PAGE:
Better yet, the curcumin group also showed a significant drop in their VLDL cholesterol levels (see "What are the real heart risk factors?", below).
 
There were no statistically significant changes (up or down) in the curcumin group's blood levels of HDL cholesterol levels or C-reactive protein (a marker of inflammation)
 
As the Iranian team wrote, "According to the results, curcumin seems to be a potential candidate for decreasing cholesterol and triglyceride levels.” (Mirzabeigi P et al. 2015)
 
Choose the right curcumin
Unfortunately, standard curcumin supplements are very poorly absorbed, and probably offer little if any benefit.
 
The exceptions include supplements that either include turmeric root's volatile oils or a black pepper compound called piperine, or enclose curcumin inside a fatty liposome "envelope”.
 
In this case, the Iranian researchers gave their subjects a supplement that combines curcumin with piperine.
 
What are the real heart risk factors?
For decades, doctors accepted and promoted the fallacy that dietary cholesterol and saturated fat cause heart disease.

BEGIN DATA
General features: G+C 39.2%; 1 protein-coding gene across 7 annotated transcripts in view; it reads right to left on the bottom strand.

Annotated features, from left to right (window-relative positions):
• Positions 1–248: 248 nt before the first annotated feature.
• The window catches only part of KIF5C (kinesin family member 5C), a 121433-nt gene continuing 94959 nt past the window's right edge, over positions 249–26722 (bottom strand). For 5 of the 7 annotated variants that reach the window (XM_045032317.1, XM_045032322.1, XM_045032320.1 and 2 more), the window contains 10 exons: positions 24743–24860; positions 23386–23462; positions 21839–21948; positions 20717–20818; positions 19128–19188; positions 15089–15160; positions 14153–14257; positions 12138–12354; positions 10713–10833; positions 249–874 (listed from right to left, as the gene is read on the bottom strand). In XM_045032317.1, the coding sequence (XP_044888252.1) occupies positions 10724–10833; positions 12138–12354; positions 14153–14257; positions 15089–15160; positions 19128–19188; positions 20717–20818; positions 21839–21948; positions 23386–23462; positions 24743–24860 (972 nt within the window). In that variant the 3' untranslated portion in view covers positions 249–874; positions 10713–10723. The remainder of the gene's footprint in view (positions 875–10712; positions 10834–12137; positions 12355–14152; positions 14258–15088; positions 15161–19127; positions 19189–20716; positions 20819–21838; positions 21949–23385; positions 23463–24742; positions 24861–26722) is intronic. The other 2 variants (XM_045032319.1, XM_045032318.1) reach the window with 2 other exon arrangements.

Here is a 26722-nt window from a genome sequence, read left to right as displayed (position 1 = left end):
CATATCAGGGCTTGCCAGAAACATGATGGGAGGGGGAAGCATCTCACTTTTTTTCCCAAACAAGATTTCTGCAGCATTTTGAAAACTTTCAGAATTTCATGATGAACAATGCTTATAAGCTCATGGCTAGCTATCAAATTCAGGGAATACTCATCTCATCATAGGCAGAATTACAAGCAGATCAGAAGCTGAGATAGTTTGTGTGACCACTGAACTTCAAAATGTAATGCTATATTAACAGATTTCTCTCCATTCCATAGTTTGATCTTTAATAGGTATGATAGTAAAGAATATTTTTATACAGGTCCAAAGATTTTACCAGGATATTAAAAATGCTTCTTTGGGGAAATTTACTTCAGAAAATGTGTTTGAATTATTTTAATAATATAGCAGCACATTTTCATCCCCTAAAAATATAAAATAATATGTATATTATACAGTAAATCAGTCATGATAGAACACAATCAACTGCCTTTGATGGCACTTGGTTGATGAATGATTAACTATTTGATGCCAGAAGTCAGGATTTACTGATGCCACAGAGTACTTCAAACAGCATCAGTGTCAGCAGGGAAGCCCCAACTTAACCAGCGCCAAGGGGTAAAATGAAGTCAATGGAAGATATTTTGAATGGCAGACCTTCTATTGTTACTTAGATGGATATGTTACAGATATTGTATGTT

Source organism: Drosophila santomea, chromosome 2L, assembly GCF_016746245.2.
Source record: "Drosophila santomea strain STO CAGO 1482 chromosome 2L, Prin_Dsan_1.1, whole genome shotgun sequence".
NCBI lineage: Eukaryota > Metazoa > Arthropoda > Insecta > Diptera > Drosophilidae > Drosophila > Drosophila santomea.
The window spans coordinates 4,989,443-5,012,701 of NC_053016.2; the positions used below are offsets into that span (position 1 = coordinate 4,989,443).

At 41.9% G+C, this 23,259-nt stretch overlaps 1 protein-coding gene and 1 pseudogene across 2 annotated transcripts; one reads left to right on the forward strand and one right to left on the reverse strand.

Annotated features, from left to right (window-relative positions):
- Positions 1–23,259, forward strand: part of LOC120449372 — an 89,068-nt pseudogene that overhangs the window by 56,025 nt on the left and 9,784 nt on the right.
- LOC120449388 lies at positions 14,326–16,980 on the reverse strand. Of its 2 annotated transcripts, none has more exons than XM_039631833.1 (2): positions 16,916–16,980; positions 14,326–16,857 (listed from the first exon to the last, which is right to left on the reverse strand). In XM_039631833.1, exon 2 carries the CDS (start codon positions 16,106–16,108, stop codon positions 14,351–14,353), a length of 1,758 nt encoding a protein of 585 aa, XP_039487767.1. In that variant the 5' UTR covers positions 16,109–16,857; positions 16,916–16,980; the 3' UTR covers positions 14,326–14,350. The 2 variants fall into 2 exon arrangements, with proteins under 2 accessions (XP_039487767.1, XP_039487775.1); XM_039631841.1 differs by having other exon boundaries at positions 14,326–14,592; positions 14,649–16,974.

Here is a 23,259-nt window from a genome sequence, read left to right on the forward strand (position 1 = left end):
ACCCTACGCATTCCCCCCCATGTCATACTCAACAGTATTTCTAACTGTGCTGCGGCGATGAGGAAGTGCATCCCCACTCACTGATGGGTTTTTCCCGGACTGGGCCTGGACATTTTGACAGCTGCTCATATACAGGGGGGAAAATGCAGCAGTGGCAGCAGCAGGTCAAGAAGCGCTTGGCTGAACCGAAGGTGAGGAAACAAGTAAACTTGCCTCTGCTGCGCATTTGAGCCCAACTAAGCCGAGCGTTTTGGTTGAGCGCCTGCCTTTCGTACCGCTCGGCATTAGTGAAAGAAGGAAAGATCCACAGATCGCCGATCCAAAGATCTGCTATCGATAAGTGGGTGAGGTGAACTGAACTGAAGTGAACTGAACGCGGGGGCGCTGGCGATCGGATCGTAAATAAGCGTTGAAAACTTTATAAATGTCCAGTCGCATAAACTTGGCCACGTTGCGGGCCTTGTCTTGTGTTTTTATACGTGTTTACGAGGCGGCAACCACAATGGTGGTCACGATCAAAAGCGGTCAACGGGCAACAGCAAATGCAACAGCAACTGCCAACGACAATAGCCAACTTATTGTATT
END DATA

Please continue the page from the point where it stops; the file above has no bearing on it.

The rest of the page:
That hypothesis – and the evidence upon which it was based – have now been largely discredited.
 
 
We should note that a small percentage of people possess genetic profiles that render dietary cholesterol a real risk factor.
 
And certain blood fat profiles are clearly linked to a risk for heart disease: high levels of non-HDL cholesterol, triglyceride-packed VLDL cholesterol, triglycerides, and dense or oxidized cholesterol.
 
(The best way to lower VLDL cholesterol is to lower your blood triglyceride levels, not your intake of saturated fat or cholesterol.)
 
Fish oil, exercise, and diets low in sugars and refined carbs can help lower blood levels of triglycerides, as can maintaining a healthy weight and avoiding diabetes.
 
Other heart-risk factors include smoking, sedentary lifestyles, chronic inflammation, and high intakes of sugars and refined carbohydrates. such as white flour.
 
As to inflammation, the standard American diet is overloaded with food factors that, when consumed in excess, promote inflammation.
 
These include refined sugars and carbohydrates, and the omega-6 fats that abound in cheap vegetable oils (corn, soy, safflower, sunflower, cottonseed: see Know Your Omega-3/6 Numbers).
 
Sadly, the standard American diet is high in risky food factors but low in ones that that reduce inflammation and improve blood-fat profiles … such as the fibers and antioxidants in plant foods, and the omega-3 fatty acids in seafood.
 
The take away message for heart health is pretty simple. 
 
Eat a diet rich in whole plant foods, seafood, and modest amounts of organic meats and poultry.
 
And as health insurance, enjoy plenty of curry – without the cheap vegetable oils that restaurants often use to make curry sauces – and take fish oil and a well-absorbed form of curcumin.
 
 
Sources